ROAD TRIP: MARYLAND'S EASTERN SHORE

Crabbing Along Maryland's Eastern Shore

On Maryland's Eastern Shore, the fun doesn't stop when the road ends--there's usually a ferry bound for more crab shacks and woodsy landscapes.

We drive straight to Crisfield, at Maryland's southern tip, for the pedestrian ferry to Smith Island. After buying Smith Island Cruises tickets at the office inside the Paddlewheel Motel, we board theTwister, a high-speed boat manned by Captain Alan Tyler. He looks like a Love Boat extra: deep tan, spotless white shirt, short shorts, and Top-Siders. (We learn later that the locals take a cheaper postal ferry from the municipal dock; $20 round-trip tickets are sold on the boat.)

A thunderstorm creates havoc during the 45-minute ride. After landing, we rush into the closest building, the Bayside Inn Restaurant, which is owned by the same Tyler family that produced the boat captain. Watching the downpour from the screened porch, we eat Captain Tyler crab cake sandwiches. I can't resist the Smith Island cake, made of 10 or so thin layers of plain yellow cake with icing sandwiched between them. I pick coconut; Kathie goes for chocolate. A woman nearby with her own slice reads my mind and says, "Just heavenly."

Made up of several clustered isles and named for colonial landowner Henry Smith, the island is four-and-a-half square miles total. It's the bay's only populated island (other than those accessible by bridge); at last count, the census was 364. Most locals get around the island by bike or golf cart, though there are a few cars--several of which don't bother with license plates.

A break in the rain leaves us about an hour to explore the main town, Ewell. We hoof it along the narrow gravel roads, through swarms of nipping flies and past a few dilapidated homes. A family of ducks wades in a small rainwater pond in someone's front yard. In the Smith Island Center, we watch a 20-minute video outlining island history. After hearing that the area's distinctive accent, an Elizabethan-tinged twang, is the result of its isolation, I realize that back on the ferry, when Captain Tyler was telling us to look off the boat's "sad," he was really saying "side."

Returning to the mainland, we reach the town of Princess Anne just before dinner. The Eastern Shore is dotted with quaint B&Bs, but none matchThe Alexander House Booklovers' Bed & Breakfastfor originality. Elizabeth Alexander, a former journalist and teacher, chose the works and time periods of Jane Austen, Robert Louis Stevenson, and Langston Hughes, respectively, as the decorating theme for three bedrooms. Our room, the Hughes, is done with deco-style furniture, a tan-and-black color scheme, and Harlem Renaissance photos. The Hughes poem in an old typewriter is a nice touch. The Mark Twain Reading Room hosts a library with cushy seats. Elizabeth serves a homemade breakfast, as well as afternoon tea, in the cheery Caf? Colette.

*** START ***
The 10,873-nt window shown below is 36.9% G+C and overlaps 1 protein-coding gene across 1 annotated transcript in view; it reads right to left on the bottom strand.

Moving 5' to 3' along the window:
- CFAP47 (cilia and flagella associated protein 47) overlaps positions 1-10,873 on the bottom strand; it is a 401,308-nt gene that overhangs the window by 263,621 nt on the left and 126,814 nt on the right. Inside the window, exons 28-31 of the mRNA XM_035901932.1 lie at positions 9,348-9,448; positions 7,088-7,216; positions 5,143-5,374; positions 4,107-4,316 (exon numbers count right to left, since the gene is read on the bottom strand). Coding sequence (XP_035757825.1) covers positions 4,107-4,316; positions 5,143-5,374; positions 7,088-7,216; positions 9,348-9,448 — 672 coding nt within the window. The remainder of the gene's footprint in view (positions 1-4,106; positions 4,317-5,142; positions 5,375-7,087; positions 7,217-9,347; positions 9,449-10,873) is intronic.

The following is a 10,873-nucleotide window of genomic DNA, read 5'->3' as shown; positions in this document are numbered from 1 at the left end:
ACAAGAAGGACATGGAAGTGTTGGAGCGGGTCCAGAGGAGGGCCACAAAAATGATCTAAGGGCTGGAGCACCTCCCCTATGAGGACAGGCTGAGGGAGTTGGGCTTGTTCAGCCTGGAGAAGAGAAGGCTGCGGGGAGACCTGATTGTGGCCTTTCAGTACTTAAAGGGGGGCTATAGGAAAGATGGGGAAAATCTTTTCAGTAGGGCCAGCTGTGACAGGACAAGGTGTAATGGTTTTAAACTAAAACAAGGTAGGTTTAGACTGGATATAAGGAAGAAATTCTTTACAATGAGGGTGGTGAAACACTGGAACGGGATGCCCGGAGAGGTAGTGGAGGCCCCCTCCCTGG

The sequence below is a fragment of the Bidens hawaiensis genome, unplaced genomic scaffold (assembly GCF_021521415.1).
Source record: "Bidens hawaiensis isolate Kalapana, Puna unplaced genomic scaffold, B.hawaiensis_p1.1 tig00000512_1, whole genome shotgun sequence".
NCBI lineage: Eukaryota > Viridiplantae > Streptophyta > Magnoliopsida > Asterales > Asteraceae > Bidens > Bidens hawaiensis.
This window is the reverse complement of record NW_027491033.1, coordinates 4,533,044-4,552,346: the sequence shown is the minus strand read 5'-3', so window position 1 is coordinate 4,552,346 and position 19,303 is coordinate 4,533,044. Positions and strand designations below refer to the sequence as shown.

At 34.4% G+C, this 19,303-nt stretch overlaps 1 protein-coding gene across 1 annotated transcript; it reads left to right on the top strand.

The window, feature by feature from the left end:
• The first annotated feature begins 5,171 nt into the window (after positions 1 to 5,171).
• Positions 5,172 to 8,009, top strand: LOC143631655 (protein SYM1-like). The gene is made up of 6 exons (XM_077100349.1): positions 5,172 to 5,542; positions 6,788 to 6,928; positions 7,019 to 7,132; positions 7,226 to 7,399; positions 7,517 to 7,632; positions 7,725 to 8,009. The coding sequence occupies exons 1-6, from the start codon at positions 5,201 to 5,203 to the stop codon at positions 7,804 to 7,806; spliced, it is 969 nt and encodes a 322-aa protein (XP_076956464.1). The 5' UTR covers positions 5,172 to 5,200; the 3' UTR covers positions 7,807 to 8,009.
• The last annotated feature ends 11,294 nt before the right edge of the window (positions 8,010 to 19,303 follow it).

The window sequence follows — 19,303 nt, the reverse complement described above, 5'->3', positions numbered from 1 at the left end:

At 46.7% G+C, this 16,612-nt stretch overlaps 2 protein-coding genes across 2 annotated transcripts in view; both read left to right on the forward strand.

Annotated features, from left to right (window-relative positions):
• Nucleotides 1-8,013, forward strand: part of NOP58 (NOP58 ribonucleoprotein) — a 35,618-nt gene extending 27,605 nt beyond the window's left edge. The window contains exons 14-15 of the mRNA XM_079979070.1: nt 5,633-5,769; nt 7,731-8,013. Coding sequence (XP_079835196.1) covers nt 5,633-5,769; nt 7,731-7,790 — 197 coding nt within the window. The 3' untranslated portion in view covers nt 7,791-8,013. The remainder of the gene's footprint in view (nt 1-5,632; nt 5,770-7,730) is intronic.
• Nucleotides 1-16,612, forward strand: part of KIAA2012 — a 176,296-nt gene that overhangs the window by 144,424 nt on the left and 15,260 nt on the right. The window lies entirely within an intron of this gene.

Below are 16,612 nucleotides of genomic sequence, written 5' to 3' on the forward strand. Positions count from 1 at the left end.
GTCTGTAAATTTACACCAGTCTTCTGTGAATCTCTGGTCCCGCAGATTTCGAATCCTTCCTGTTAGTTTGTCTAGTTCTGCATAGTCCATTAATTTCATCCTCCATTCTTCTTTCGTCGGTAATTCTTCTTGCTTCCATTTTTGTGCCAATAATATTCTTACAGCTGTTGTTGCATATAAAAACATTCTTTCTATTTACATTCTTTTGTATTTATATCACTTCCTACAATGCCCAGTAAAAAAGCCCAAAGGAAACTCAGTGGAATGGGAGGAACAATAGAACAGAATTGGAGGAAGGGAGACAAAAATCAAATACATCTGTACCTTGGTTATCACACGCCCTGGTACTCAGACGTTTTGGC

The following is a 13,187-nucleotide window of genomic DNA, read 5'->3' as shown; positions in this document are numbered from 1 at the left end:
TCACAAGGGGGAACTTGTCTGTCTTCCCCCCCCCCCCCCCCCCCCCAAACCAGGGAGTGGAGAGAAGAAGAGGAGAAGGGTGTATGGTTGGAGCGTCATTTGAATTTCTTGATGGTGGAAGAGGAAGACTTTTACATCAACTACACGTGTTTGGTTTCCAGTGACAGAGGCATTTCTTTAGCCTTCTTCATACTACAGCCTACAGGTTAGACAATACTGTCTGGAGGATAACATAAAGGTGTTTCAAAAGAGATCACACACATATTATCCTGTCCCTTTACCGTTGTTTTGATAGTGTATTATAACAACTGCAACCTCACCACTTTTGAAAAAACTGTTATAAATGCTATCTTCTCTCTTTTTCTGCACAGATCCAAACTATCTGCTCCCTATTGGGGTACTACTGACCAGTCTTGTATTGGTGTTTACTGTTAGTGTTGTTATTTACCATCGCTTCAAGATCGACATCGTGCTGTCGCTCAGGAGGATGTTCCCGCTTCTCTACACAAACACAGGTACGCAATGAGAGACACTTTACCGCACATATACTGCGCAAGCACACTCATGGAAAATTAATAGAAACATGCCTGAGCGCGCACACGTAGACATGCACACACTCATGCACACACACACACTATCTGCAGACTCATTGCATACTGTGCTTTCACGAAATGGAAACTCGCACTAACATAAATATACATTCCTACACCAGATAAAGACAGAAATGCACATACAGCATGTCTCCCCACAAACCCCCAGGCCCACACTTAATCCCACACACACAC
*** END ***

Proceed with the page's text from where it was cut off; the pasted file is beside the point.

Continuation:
Transportation

  • Whitehaven Car Ferry410/543-2765, free

Lodging

  • Alexander House30535 Linden Ave., Princess Anne, 410/651-5195, bookloversbnb.com, from $85

Food

  • Bayside Inn Restaurant4065 Smith Island Rd., Ewell, 410/425-2771, cake $3

Activities

  • Smith Island Center20846 Caleb Jones Rd., Ewell, 410/425-3351, $2

DAY 3
Because of its adorable Victorian homes, tiny blocks, and brick sidewalks, Princess Anne is sometimes called the Williamsburg of the Eastern Shore. The main architectural attraction is theTeackle Mansion, a pink-brick Federal-style behemoth appropriately situated on Mansion Street. "I wonder what the street was called before the mansion came," I say to Kathie.

We called ahead to set up an appointment (it's not the kind of place where you can just show up). A volunteer shows us antique furniture and tells us about the ongoing renovation. In every room we visit, the guide points out where the kooky owner, Littleton Dennis Teackle, added fake windows and doorways to ensure that the house appeared to be perfectly symmetrical.

With a picnic lunch from the grocery store, we drive to our next destination:Blackwater National Wildlife Refuge, a marshy preserve covering more than 27,000 acres. Getting there takes us on another car ferry and miles of back roads, past soggy countryside and the occasional fisherman. The town names on our map of scenic byways often turn out to be nothing more than four-way stops connecting wilderness to wilderness.

At the beginning of the refuge's three-and-a-half-mile nature drive, visitors drop $3 in a posted box. A map I snag at the gate tells us to look for deer, squirrels, and birds--bald eagles if we're lucky. The rainy weather, however, seems to have driven the wildlife into hiding. Nevertheless, there's plenty of beautiful marshland and forest. We picnic outside the visitors center, and head inside to watch a live camera feed of an eagle's nest and check out dioramas of area animals.

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Note:This story was accurate when it was published. Please be sure to confirm all rates and details directly with the companies in question before planning your trip.
 

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